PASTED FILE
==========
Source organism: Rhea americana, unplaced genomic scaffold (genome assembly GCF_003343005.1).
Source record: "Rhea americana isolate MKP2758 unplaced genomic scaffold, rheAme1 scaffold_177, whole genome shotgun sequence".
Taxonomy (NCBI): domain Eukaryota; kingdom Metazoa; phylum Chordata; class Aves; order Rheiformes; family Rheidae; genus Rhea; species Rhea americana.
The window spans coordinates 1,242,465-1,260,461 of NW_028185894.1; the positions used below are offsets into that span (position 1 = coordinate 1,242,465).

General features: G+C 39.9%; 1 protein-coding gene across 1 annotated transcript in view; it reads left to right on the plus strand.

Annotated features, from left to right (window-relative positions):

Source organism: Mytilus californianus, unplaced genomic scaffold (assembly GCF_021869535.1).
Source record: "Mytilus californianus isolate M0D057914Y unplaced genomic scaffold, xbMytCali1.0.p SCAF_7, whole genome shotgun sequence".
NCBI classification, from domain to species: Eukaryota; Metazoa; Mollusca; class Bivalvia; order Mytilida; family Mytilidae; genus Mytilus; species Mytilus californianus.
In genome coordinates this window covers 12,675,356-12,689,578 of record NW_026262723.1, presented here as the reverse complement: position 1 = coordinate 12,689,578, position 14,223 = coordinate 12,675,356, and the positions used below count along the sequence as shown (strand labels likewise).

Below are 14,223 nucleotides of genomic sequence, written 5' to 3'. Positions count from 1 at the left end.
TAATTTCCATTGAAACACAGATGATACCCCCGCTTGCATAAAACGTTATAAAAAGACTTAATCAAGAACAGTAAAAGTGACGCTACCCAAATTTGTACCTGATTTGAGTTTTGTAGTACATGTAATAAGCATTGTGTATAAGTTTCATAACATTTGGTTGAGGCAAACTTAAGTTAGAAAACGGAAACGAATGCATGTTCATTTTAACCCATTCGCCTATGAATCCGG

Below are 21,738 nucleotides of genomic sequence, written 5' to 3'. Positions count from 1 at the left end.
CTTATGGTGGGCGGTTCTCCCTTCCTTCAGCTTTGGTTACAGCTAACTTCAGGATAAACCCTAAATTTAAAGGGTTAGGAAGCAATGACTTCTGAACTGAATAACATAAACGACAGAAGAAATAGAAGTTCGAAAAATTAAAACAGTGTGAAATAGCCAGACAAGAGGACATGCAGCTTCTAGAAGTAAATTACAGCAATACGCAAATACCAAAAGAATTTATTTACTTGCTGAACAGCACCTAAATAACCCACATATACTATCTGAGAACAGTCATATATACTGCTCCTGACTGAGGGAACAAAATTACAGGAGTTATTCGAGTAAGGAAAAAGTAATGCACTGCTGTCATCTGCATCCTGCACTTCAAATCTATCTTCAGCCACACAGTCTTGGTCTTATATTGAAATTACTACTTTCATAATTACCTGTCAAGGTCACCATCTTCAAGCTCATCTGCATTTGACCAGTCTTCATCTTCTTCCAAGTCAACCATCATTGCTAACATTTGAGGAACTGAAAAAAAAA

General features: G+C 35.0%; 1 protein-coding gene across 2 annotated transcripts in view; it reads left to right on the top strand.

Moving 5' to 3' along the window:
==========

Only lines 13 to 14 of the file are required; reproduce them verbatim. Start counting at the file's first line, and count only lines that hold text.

Below are 21,738 nucleotides of genomic sequence, written 5' to 3'. Positions count from 1 at the left end.
CTTATGGTGGGCGGTTCTCCCTTCCTTCAGCTTTGGTTACAGCTAACTTCAGGATAAACCCTAAATTTAAAGGGTTAGGAAGCAATGACTTCTGAACTGAATAACATAAACGACAGAAGAAATAGAAGTTCGAAAAATTAAAACAGTGTGAAATAGCCAGACAAGAGGACATGCAGCTTCTAGAAGTAAATTACAGCAATACGCAAATACCAAAAGAATTTATTTACTTGCTGAACAGCACCTAAATAACCCACATATACTATCTGAGAACAGTCATATATACTGCTCCTGACTGAGGGAACAAAATTACAGGAGTTATTCGAGTAAGGAAAAAGTAATGCACTGCTGTCATCTGCATCCTGCACTTCAAATCTATCTTCAGCCACACAGTCTTGGTCTTATATTGAAATTACTACTTTCATAATTACCTGTCAAGGTCACCATCTTCAAGCTCATCTGCATTTGACCAGTCTTCATCTTCTTCCAAGTCAACCATCATTGCTAACATTTGAGGAACTGAAAAAAAAA